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Reactor Janitor
DP Veteran
Jun 11, 2006
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West Coast USA
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This month is the 38th anniversary of the beginning of operation of the Consolidated Rail Corporation, or "Conrail" as it was called. The railroad was created by the Federal Government when it realized that the freight railroads in the Northeast US may never be profitable ever again, and that if they were allowed to disappear then industry in the northeast would be severely curtailed. Despite the creation of Amtrak in 1971, thereby allowing the railroads to dump their horribly unprofitable passenger service onto the public, the railroads in the northeast were disintegrating and where close to being gone completely. The bankruptcy of the Penn Central Railroad was the largest in the US (and would be until Enron) but just about all other railroads in the region (Ann Arbor, Erie Lackawanna, Lehigh Valley, Reading, Jersey Central, and Lehigh & Hudson River) were broke as well, and most had no realistic plan on ever returning to black ink.

As the abandonment of rail service in the northeast appeared imminent, the federal government came in and nationalized the bankrupt roads, and after deciding what the final system would be, began operations this month in 1976. The federal government believed, initially, that short term investors were scared of making the necessary investments to return the railroads to profitablity....

...and then reality sunk in. At the time, the railroads were still subjected to the regulations which had been made in the late 19th century to protect against the "robber barons" and giant trusts which used their rail interests as tools to gain control of all industry. The regulations created through the Sherman Anti-Trust Act and the creation of the Interstate Commerce Commission, for example, ensured that railroads could no longer be the snake that would "choke off" any competition from reaching the market, or doing so at a much higher rate ("captive shippers"). The federal government realized, once one member of Conrail's management after another made the case before them, that railroads, especially in the northeast, were never going to be profitable if they faced regulations that were written when the airline and trucking industries were science fiction. Conrail was losing almost as much money as its non-consolidated predecessors, with losses often exceeding $1m/day (in the 1970s). After seeing firsthand how federal regulation was strangling the industry, Congress, in 1980, de-regulated the railroads with passage of The Staggers Act.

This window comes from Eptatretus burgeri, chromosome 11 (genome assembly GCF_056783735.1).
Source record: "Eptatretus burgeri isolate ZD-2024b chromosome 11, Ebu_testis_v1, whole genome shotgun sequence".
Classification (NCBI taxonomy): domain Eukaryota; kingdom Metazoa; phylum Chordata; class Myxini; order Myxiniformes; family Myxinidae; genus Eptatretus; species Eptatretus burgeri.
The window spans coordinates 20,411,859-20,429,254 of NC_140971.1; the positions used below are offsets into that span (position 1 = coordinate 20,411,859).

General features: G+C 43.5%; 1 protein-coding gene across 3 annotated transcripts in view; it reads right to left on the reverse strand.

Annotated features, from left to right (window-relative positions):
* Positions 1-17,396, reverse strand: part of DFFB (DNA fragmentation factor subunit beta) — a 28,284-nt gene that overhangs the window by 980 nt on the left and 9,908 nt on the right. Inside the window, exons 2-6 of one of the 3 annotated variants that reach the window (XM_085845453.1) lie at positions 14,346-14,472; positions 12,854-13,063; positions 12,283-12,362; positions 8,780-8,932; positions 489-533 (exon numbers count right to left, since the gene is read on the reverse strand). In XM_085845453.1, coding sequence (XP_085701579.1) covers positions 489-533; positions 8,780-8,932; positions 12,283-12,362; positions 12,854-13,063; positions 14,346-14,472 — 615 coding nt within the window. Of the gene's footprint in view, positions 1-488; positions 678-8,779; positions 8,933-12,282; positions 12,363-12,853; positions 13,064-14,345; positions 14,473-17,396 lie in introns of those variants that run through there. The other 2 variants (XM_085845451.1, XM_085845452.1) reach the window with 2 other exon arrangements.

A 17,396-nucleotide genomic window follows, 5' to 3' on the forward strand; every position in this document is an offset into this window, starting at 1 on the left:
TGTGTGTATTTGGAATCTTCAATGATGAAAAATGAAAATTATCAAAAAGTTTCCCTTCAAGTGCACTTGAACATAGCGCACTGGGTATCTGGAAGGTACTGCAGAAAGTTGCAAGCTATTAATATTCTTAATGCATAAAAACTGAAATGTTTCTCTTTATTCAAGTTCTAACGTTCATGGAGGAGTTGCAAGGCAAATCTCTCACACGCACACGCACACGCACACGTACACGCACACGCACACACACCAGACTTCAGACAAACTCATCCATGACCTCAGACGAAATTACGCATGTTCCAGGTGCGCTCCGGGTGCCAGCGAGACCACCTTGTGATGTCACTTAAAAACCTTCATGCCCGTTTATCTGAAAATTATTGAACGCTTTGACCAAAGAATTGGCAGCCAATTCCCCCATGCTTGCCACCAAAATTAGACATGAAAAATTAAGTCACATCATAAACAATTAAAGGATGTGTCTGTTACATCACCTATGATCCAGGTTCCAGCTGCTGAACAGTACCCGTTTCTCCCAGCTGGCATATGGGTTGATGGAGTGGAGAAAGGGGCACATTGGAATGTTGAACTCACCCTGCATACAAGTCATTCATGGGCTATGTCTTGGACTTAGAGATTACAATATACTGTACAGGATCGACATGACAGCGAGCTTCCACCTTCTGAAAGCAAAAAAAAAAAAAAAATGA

The big pieces of the act I will quote from wiki:
  • A rail carrier could establish any rate for a rail service unless the ICC were to determine that there was no effective competition for rail services.
  • Rail shippers and rail carriers would be allowed to establish contracts subject to no effective ICC review, unless the Commission were to determine that the contract service would interfere with the rail carrier's ability to provide common carrier service (a finding rarely if ever made, and not apparent in the history of the rail industry thereafter).
  • The scope of authority to control rates to prevent "discrimination" among shippers was substantially curtailed.
  • Across-the-board industry wide rate increases were phased out.
  • The dismantling of the collective rate making machinery among railroads begun in 1976 was reaffirmed, with railroads not allowed to agree as to rates they, respectively, could perform on their own systems, and were not allowed to participate in the determination of the rates on traffic in which they did not effectively participate.

After deregulation, Conrail become profitable the next year, 1981. As an example to how much the regulation was strangling the industry, Conrail abandoned 4,400 miles of rail lines after deregulation--and that 4400 miles made up for only 1% of all rail traffic! In 1983, Conrail was further aided by the assumption of commuter services by their respective states/cities (MetroNorth, NJ Transit, The "T", SEPTA, MARC) which were necessary yet unprofitable. President Reagan oversaw the IPO of the now profitable Conrail in 1986, and at, according to wikipedia, $1.65bn Conrail was the largest IPO in US history at that time as Conrail became a private company.

34 years since de-regulation, and the freight rail system in the USA puts every other one in the world to shame (well, Canada does well for itself but it's basically the same system just further north lol). Unlike Airlines, Truckers, and Waterborne shippers, Railroads must make all capital investments themselves. Though the feds will help with some funding when the need exists, compared to what is spent on highways (or, better yet, the amount spent to make highways last with 18-wheelers pounding them) and airports it is negligible.

If you commute into or out of a major Northeastern city, or you work in one of the Oil Refineries in New Jersey that is now processing North Dakota crude, or are a medium sized shipper who would like better intermodal options to more major markets, you can thank Conrail.

Conrail. Perhaps the only time that one could claim nationalization and deregulation saved an industry and be completely right.

Staggers Rail Act - Wikipedia, the free encyclopedia
Conrail - Wikipedia, the free encyclopedia
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